Star Trek’s Latest Romance Calls Back to One of the Best Episodes of The Original Series

James T. Kirk has had many loves over his career, but his latest with La'an Noonien-Singh in Star Trek: Strange New Worlds might rival his greatest romance from the Original Series.

William Shatner as Captain Kirk sits on the bridge of the Enterprise
Photo: CBS

Captain Kirk goes back in time and has a powerful romance that ends in tragedy, a choice made for the greater good. Yes, that synopsis does describe the Star Trek: Strange New Worlds episode “Tomorrow and Tomorrow and Tomorrow,” in which La’an Noonien Singh (Christina Chong) and an alternate version of James Kirk share an adventure and a kiss in 21st-century Toronto before that Kirk dies in action.

But Star Trek fans may also recognize that synopsis as a description of one of the best episodes of the Original Series, “The City on the Edge of Forever.”

Written by Harlan Ellison (with heavy rewrites from mainstays Gene L. Coon, Steven W. Carabatsos, D.C. Fontana, and Gene Roddenberry, much to the chagrin of the famously irascible Ellison), “The City on the Edge of Forever” finds Spock and Kirk traveling to 1930 to rescue an insane and time-displaced McCoy. Along the way, Kirk befriends a social worker and peace activist named Edith Keeler (Joan Collins) and quickly falls for her. But when Spock discovers that McCoy’s arrival prevented Keeler’s accidental death, setting off a chain of events that ends with Hitler winning World War II, he tells Kirk, “Edith Keeler must die.”

Nobody in “Tomorrow and Tomorrow and Tomorrow” says the same thing about Jim Kirk. In fact, the Romulan agent tries to get La’an to kill her ancestor Khan Noonien Singh (portrayed as a child by Desmond Sivan). But Kirk’s death in the alternate timeline leaves La’an just as distraught as Kirk was in “The City of the Edge of Forever.”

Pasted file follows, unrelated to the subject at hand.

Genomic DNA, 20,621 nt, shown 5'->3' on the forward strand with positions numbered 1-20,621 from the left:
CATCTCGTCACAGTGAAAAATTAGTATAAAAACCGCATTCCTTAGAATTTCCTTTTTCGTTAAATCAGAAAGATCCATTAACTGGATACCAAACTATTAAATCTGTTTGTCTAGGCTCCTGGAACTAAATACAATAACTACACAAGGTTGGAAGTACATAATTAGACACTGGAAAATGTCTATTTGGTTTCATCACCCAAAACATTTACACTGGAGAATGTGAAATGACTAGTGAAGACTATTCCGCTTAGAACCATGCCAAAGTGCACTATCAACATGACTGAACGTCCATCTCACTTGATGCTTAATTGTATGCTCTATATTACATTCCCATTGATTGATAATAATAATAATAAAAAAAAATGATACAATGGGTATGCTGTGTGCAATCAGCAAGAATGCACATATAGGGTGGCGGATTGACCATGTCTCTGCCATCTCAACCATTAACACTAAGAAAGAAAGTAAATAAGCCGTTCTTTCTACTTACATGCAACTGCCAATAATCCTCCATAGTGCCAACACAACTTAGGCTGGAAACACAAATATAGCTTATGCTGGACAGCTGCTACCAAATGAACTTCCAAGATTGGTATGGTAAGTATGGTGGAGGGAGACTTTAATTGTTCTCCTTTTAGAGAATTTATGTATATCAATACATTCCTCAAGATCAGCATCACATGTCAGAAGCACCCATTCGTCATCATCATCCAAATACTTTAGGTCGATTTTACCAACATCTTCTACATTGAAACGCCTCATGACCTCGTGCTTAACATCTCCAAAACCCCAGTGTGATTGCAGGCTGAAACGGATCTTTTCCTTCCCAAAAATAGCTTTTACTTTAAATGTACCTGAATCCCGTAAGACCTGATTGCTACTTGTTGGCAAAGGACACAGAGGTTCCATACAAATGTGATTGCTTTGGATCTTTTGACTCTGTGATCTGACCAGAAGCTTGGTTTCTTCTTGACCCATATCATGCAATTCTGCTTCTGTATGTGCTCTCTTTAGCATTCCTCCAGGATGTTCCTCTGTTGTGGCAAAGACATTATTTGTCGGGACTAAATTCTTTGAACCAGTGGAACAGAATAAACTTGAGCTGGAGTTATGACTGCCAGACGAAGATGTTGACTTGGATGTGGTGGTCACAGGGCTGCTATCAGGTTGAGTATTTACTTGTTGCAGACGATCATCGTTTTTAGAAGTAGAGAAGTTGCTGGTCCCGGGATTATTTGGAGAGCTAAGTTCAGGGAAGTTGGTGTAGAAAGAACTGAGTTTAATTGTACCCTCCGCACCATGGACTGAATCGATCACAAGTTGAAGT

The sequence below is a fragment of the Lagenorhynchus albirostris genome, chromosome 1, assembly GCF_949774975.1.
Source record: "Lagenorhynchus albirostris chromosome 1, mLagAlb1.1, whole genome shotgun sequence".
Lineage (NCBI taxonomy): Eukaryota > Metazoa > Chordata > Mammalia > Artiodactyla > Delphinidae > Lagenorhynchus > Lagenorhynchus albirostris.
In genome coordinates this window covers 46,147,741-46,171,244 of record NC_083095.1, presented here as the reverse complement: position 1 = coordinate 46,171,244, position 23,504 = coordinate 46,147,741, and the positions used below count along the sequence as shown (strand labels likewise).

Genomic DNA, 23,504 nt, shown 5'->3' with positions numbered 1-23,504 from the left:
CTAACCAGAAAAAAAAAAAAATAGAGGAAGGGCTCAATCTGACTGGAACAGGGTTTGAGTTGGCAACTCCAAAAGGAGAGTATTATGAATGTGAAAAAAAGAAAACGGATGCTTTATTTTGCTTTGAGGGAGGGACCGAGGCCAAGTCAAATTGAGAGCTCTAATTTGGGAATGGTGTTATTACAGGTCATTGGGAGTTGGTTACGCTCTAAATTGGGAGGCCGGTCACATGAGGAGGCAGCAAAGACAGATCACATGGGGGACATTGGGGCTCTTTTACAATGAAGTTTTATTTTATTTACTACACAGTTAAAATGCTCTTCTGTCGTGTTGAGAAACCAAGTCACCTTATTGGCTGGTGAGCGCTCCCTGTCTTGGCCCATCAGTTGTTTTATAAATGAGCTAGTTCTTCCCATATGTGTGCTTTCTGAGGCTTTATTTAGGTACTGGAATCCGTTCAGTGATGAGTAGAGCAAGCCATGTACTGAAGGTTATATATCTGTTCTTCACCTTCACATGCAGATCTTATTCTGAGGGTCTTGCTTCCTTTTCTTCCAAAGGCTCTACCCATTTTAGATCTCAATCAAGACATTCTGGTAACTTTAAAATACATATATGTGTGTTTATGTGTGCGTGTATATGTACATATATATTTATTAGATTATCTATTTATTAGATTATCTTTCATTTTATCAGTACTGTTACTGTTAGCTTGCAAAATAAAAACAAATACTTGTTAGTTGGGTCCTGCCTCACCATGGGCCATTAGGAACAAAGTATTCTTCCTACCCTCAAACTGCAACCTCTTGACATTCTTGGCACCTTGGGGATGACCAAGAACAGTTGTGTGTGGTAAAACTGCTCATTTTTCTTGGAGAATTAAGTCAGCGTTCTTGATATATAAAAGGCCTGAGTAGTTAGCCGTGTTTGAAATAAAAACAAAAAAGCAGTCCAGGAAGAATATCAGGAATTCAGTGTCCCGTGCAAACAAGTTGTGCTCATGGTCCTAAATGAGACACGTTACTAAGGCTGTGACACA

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Throughout season one and already in season two, we’ve seen the weight that La’an carries as the descendent of a hated dictator, someone so evil that the entire Federation changed a law to ban augments. Between that and losing her family to the Gorn, La’an has had a chip on her shoulder. But as La’an actor Christina Chong told Inverse, her experience with Kirk opens something different.

“Kirk’s being very vulnerable in this episode, he’s like on Earth and like ‘what the f*ck is this?’,” she explained. “And I think she finds that quite endearing, he’s vulnerable, so she feels like she can also be vulnerable. Which opens the door to romance.”

But when that romance ends in death, La’an is broken. “She learns she can have that connection with someone, and then goes, ‘Oh my God. I just had it and it’s been taken away from me’,” said Chong. That lost connection also occurs at the end of “The City on the Edge of Forever,” in which Kirk has to prevent (a now sane) McCoy from saving Keeler after an accident. “Do you know what you just did?” McCoy asks in disbelief and anger. “He knows, Doctor,” answers Spock. “He knows.”

The look of horror on William Shatner‘s face, capturing the understanding of Kirk’s loss, is echoed in La’an’s sobs at the end of “Tomorrow and Tomorrow and Tomorrow.” Back in the Prime Universe, La’an has contacted Kirk, who still lives and is charming as ever, but has no idea who she is.

More than a throwback, the Strange New Worlds episode is a testament to the enduring quality of Star Trek. The franchise has been, and continues to be, about humanity at its best, even when it feels the worst.